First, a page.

Project Formulation and

Preparation of Action Plan

Diagnosis of Region

Project Formulation (profile

* sectoral analysis

or PFS) and evaluation.

* spatial analysis

* production sectors

* institutional

* support services

* environmental

* social development

* synthesis:

* infrastructure

needs, problems,

* urban services


* natural resources



Relation to National

Action Plan Preparation

Plans, Strategies,

* project packages


* policies

Development Strategies

* incentives

* formulation and

* investment

analysis of



* funding sources

* identification of

* training and institutional

project ideas




Phase I:


Table 6: OAS E-c-E Planning Process Summary



Interim Report

Final Report

* diagnosis of

* development strategy


* action plan

* preliminary

* projects


* supporting



9 to 12 months

12 to 18 months


Source: OAS (1984)

At its core, this process consists of the following steps:

comparison of information on natural resource development potential with existing
uses of resources;
analysis of population growth and projected demands for good and services;
interviews with local people during field studies to identify new project ideas;
determining which needs are being fully satisfied by existing natural resources and
whether they need to be enhanced or protected;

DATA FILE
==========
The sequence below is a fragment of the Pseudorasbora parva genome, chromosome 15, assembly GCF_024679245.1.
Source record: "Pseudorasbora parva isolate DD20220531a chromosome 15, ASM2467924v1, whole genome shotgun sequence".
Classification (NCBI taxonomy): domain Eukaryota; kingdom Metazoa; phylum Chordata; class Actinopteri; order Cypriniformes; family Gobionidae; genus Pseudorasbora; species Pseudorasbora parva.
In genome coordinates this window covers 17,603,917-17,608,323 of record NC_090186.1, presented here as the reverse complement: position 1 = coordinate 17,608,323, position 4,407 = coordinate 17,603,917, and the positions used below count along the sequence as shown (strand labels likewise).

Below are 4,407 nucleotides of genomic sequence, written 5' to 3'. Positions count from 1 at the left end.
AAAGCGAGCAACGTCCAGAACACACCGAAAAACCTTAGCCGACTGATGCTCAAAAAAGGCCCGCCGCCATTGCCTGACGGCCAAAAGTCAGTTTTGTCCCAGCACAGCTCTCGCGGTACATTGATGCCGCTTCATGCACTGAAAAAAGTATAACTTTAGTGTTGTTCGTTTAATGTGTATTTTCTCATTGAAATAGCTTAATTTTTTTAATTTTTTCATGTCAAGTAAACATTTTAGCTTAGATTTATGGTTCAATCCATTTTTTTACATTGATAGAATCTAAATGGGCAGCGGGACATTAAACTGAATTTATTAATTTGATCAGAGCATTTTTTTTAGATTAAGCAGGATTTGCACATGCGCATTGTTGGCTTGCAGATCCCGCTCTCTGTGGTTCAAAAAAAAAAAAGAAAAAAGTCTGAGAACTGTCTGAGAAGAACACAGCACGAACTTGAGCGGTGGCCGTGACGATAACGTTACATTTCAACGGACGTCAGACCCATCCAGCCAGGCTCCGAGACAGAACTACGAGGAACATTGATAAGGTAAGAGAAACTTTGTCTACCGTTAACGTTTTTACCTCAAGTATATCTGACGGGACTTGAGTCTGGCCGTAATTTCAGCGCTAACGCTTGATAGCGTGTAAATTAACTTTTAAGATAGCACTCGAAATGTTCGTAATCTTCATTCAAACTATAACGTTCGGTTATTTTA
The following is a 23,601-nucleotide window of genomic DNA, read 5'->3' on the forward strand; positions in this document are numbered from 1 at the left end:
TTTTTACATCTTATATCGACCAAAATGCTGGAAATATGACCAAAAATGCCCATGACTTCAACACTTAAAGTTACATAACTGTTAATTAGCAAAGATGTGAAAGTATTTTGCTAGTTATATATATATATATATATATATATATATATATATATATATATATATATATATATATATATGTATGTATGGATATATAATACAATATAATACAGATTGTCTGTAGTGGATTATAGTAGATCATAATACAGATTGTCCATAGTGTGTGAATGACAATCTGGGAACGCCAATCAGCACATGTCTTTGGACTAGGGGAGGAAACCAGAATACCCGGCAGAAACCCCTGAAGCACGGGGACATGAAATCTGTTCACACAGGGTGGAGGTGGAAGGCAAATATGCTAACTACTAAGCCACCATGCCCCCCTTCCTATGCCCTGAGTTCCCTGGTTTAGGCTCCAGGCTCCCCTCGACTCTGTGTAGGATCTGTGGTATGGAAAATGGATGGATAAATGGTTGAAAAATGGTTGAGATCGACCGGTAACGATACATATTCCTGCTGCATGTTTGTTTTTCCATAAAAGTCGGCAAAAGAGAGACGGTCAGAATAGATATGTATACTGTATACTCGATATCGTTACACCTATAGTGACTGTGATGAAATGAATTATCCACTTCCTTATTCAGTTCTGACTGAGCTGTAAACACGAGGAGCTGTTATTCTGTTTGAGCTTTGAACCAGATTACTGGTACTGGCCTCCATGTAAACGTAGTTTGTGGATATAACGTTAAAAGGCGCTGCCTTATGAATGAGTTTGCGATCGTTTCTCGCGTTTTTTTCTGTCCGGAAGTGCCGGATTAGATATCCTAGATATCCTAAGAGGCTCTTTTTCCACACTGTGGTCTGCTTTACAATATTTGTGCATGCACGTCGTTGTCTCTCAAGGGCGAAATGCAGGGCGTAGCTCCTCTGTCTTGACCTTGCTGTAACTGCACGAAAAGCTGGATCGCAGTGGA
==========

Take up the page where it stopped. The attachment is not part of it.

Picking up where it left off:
identification of a small number of projects for immediate implementation before the
study is completed; and
involvement of the private sector as early as possible to facilitate prompt action on
promising projects.
In Asia, the OAS approach has been refined by the Asian Development Bank (ADB
1988). The key difference between the processes is that OAS recommends that all
groups likely to conflict over resource allocation should be invited to participate in the
analysis phase, and conflicts should be resolved through third party mediation, before
positions harden. Perhaps reflecting greater sensitivity to public participation in the
Asian region, the ADB approach places less weight on conflict resolution and suggests
that conflicts should be handled predominantly by decision-makers.


The development of quantitative investigation in sub-national planning in the

1960s led to increasingly complex modeling exercises, such as Forrester's Urban


Tools and Techniques used in Sub-National Economic and Environmental